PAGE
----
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Gilda

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  1. Thank you Prof. Edwards! I myself do not always have things in my life all together "on time" so I am not upset at all if things are not right on the dot! I just go with the flow. As you have said, we have until Aug. 7, so it is very flexible. Bravo to you and Wes!
  2. Someone mentioned Niagara, it reminds me of Hitchcock. We fear for the "crazy" husband, Joseph Cotton. We know his wife is fooling around on him. He tries to tell people his wife is trying to have him killed. The audience knows it. Like "the wronged man". When the wife wakes up from her sedated sleep, there is a famous bell tower playing a song. (Hitch used famous places). It's a vacation spot where everyone is supposed to be happy, but we know that isn't true. There is a twist, where the wife is disappointed and almost driven mad. I do love Niagara. Another film that reminds me of Hitch is The Night of the Hunter. We know that Mitchum's character is a killer (suspense) but the children and their mother don't know it. And the MacGuffin is the doll with money hidden in it. POV shots, such as the boy's looking out of the barn and seeing the preacher riding the horse, and the shadows also recall Hitch. I have to say I enjoyed this course very much!! Thank you Prof. Edwards
  3. I love Rope! I love the interaction between the characters. I like Granger's acting so much, his tension is almost coming off of the screen! He freaks out finally, and what a performance. I think it may have been neglected because of the gruesomeness of the cold-blooded murder in the beginning. I remember my mother saying how awful that was. Almost as bad as the shower scene in Psycho, just to think that someone would kill someone like that may have been troubling to some viewers.
  4. I like almost all of the Hitchcock films! I have watched them with my son when he was about 10 years old. At that time, I thought there were only a few Hitchcock movies! (The Birds, Psycho, you know~ the "biggies") Boy, was I in for a surprise! And this was before internet, so it was tough to know how many films he did unless you went to a library. Ok, here goes, my top 5: 1. Psycho (always watch it when it's on) 2. Strangers on a Train (love Guy and Bruno interacting, also Bruno's mom is so hilarious. The plot is so inventive! The creepiness of Bruno "stalking" Guy in Washington, D.C.) 3. North By Northwest (the suave villain , James Mason, Cary Grant , plot is fabulous! , and the music!!) 4. Rebecca (Story and the cast~~George Sanders perfect, Fontaine excellent) 5. Rope (love the interaction between Farley Granger and John Dall, when Granger freaks out and says "Cat and mouse...!) Runners up: Lifeboat (what other director could do this?) Vertigo The Birds Rear Window There are so many. I watch them whenever they are on, if I can. I appreciate his early films, but so far none have topped my faves !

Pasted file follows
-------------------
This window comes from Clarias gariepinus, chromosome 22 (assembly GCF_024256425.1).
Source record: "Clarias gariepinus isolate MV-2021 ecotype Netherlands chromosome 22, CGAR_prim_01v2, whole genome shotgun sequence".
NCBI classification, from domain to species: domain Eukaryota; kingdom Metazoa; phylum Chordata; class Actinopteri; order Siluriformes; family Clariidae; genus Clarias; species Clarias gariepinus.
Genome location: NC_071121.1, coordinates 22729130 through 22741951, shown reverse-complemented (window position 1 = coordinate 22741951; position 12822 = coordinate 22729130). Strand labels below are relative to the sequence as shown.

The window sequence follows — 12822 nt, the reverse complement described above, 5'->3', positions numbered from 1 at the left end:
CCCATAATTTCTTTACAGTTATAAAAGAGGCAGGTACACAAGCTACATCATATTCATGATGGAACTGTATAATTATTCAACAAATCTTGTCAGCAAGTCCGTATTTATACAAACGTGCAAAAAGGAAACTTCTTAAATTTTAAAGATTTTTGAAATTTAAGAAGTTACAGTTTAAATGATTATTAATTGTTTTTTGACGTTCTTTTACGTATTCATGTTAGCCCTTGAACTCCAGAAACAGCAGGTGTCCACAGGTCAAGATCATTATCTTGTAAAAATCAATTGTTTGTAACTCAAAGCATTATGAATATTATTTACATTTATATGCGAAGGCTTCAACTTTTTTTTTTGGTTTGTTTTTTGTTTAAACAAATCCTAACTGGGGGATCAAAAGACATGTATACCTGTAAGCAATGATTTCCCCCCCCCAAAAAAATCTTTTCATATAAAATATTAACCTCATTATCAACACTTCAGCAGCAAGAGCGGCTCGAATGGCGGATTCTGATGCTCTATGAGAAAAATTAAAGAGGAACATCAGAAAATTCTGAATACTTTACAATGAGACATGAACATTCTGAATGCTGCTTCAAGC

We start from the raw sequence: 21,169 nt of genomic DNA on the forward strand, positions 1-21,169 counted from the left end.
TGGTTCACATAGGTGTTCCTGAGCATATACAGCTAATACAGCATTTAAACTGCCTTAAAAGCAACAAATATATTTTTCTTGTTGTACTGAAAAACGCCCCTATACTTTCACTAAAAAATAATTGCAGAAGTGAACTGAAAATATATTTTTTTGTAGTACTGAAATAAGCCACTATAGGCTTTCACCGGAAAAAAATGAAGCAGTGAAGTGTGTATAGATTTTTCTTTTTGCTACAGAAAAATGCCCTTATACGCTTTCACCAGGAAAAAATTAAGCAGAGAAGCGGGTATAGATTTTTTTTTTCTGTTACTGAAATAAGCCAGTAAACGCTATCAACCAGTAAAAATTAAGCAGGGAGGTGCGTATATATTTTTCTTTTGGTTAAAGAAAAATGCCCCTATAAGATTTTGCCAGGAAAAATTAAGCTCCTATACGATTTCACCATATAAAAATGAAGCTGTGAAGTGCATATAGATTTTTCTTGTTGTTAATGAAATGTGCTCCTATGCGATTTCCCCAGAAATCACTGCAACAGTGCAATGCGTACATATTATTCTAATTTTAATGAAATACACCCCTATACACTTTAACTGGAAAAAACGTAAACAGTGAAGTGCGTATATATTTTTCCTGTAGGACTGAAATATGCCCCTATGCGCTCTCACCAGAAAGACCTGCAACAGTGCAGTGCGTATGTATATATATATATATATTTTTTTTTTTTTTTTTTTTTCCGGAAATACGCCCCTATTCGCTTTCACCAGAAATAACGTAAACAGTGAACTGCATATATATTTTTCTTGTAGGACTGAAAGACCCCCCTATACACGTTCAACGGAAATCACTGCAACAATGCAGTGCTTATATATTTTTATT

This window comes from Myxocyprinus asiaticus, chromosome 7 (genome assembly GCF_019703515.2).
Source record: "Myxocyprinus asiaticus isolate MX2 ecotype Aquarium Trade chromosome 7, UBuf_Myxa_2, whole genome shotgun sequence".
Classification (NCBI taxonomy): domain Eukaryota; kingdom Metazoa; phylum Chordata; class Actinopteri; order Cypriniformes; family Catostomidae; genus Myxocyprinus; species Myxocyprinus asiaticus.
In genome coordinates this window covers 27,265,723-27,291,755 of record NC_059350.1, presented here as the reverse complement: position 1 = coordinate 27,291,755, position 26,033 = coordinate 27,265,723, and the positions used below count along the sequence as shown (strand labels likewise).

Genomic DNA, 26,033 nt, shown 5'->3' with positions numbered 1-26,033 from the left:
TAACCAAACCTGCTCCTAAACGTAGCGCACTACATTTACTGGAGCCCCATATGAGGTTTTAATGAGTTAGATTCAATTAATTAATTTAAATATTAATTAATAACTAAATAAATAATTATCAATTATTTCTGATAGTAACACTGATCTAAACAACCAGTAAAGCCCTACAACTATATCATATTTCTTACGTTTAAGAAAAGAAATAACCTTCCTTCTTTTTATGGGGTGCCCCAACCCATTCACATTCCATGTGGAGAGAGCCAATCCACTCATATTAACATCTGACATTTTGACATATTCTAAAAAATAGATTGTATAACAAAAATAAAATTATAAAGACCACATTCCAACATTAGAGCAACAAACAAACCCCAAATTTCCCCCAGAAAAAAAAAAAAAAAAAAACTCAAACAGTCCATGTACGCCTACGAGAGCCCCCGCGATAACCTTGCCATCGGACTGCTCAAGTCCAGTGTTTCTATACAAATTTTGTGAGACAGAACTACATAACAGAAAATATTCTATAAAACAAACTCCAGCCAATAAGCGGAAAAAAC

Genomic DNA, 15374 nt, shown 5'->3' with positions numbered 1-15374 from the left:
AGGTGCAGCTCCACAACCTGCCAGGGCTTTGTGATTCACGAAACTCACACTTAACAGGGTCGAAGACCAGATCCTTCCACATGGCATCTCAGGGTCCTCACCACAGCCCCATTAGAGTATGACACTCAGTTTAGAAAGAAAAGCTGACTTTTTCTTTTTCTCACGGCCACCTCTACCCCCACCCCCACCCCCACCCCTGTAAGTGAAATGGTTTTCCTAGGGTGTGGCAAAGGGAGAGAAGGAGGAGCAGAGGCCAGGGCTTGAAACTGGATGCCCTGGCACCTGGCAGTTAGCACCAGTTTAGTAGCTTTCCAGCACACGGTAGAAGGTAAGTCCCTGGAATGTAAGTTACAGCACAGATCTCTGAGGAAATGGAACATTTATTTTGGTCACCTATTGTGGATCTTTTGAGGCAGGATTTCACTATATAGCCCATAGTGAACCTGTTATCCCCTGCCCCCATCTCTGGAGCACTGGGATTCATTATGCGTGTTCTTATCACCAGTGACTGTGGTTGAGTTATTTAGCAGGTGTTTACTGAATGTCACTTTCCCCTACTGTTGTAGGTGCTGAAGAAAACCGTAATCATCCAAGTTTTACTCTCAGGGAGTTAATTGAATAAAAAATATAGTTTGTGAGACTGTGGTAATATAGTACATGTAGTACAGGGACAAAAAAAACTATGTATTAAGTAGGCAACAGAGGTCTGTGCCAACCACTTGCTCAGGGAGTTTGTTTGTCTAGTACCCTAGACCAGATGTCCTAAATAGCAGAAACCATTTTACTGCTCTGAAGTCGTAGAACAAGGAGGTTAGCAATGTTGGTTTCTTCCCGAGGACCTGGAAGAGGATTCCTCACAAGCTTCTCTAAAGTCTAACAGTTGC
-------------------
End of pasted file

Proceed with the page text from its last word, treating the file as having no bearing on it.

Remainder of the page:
5. 1. Uncle Charlie seems careless about money, as mentioned before. Brooding, intelligent. He is well-dressed, has a cigar, and seems to enjoy the finer things in life. he is handsome and stylish. it seems unusual for a man who looks so well-bred to be in such a "seedy" place. he seems nonchalant about the fact he is being followed. But, has some inner anger which shows when he throws the glass. We get the idea he must have done something wrong, but maybe not too serious. Maybe stole the money. That landlady must have gotten on his nerves! He seems sinister because of his quietness and calm, when we know he must be some sort of sociopath~~glib, yet hiding a hatred for the world. 2. It made me think of film noir because of the shadows, especially when the landlady pulls the blinds. The ominous music and the camera angles also point to film noir. Also the feeling of desperation below Charlie's calm exterior is a trait of film noir. In The Killers, Burt Lancaster is also in a shabby room, but he is dressed rather shabbily (t-shirt ) and he does not look too well groomed. He looks anxious waiting for the men who will kill him. Definitely shadows in his room when the boy comes to warn him. Somehow I felt sympathy for Burt in this role. He is resigned to his fate (noir-esque) vs. Charlie trying to run away. 3. Tiomkin's score uses the Merry Widow Waltz with variations. It may give a clue to what Charlie has done. I like how dramatic the music gets when something is about to happen. The music is sometimes cheerful, sometimes foreboding. There is no music when we learn what the landlady has to tell Uncle Charlie. This is one of my favorite films. I've always liked Joseph Cotten. He usually plays a stand-up, good guy. I was hoping that he would be "good" in this movie, and that all the clues against him would turn out to be wrong. I loved the interplay between Teresa Wright (Charlie) and Uncle Charlie (Cotten). She was good (light), and he seems the opposite (dark). So much suspense during the whole film! As does Dr. Edwards, I love the part where he calls the rich women "animals" and looks almost right into the camera. I didn't know Cotten could play so malevolent! I also like the part where he tells little Charlie that the world is a "foul sty". Brilliant! I wonder if Hitch really felt that way.